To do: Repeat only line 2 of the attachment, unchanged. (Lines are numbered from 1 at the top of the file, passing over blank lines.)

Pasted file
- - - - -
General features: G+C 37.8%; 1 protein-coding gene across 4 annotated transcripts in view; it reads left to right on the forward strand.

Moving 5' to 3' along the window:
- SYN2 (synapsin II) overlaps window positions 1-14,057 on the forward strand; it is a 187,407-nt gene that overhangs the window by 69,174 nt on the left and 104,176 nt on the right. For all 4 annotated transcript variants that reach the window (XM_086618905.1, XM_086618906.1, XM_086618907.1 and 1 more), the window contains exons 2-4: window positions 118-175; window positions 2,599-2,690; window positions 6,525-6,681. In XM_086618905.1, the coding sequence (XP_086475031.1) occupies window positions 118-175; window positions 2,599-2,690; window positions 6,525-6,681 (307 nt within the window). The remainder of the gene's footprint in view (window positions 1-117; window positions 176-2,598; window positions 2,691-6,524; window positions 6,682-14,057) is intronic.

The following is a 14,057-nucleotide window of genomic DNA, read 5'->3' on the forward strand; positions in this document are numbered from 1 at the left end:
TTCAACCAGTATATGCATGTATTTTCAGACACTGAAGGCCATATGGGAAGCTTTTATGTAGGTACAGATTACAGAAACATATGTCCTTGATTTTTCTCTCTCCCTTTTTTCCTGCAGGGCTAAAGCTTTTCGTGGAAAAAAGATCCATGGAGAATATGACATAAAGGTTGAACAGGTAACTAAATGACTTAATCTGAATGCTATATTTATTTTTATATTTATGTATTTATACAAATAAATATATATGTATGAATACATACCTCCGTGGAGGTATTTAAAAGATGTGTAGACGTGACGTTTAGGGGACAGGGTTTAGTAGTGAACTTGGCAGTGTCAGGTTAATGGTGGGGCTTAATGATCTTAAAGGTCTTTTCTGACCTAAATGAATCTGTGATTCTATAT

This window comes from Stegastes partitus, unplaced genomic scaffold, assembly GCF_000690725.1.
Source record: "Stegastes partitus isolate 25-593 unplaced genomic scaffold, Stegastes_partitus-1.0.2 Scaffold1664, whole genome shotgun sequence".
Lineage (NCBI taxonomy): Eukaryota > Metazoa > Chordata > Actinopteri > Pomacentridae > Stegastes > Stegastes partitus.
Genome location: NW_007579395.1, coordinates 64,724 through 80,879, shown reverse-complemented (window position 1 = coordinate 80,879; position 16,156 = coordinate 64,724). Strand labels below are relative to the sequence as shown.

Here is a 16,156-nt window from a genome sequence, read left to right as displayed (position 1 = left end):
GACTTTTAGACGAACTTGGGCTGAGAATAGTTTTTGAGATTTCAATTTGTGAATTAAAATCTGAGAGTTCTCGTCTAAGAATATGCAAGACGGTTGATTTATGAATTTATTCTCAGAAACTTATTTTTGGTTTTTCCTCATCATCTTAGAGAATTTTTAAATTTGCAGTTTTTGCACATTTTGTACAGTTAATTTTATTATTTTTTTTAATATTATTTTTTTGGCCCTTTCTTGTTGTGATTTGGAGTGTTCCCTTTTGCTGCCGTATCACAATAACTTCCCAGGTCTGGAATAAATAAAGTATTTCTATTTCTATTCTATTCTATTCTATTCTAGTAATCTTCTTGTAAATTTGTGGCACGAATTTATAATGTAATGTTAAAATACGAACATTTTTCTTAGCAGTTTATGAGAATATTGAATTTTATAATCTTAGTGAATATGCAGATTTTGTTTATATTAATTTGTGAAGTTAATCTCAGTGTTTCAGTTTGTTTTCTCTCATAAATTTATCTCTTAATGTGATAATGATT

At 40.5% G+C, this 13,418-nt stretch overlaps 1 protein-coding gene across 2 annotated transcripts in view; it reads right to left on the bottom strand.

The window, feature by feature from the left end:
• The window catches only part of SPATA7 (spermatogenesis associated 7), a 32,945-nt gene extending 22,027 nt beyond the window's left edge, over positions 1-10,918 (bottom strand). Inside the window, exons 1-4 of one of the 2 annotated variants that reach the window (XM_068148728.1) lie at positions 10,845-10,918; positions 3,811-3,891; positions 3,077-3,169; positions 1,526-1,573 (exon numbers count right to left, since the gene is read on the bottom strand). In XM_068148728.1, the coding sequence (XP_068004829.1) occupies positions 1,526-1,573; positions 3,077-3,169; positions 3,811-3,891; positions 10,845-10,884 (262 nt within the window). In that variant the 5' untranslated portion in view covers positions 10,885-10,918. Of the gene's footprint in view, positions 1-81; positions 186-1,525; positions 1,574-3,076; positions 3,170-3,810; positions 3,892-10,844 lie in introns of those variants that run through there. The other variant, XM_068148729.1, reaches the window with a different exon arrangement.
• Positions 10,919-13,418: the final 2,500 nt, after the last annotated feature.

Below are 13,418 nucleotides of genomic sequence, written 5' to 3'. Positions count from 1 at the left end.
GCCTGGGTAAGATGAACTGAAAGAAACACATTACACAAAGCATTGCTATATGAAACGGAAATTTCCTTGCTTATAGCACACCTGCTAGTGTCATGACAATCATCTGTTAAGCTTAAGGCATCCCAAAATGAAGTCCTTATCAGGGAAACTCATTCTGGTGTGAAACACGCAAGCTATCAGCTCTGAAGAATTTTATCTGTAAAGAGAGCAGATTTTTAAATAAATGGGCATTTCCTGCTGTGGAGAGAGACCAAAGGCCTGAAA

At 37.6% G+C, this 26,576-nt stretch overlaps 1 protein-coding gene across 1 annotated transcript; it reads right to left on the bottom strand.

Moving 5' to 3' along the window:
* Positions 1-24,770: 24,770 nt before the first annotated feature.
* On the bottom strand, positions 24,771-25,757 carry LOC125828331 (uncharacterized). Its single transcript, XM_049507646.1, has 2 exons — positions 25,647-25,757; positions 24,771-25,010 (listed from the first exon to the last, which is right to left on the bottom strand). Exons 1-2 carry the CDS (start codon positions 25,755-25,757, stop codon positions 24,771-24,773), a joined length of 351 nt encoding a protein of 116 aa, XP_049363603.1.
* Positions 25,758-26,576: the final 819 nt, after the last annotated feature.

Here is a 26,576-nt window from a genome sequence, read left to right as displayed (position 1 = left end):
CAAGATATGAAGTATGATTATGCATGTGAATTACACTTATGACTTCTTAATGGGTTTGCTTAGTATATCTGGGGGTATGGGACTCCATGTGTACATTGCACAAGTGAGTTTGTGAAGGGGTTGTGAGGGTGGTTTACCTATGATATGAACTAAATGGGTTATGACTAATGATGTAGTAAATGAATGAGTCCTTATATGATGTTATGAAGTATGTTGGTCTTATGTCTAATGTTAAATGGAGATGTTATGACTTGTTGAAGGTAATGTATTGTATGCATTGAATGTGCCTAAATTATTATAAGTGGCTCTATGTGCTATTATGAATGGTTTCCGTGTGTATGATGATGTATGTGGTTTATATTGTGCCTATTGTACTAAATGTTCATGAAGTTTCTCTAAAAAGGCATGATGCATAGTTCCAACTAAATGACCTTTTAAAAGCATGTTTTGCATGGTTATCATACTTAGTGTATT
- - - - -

Moving 5' to 3' along the window: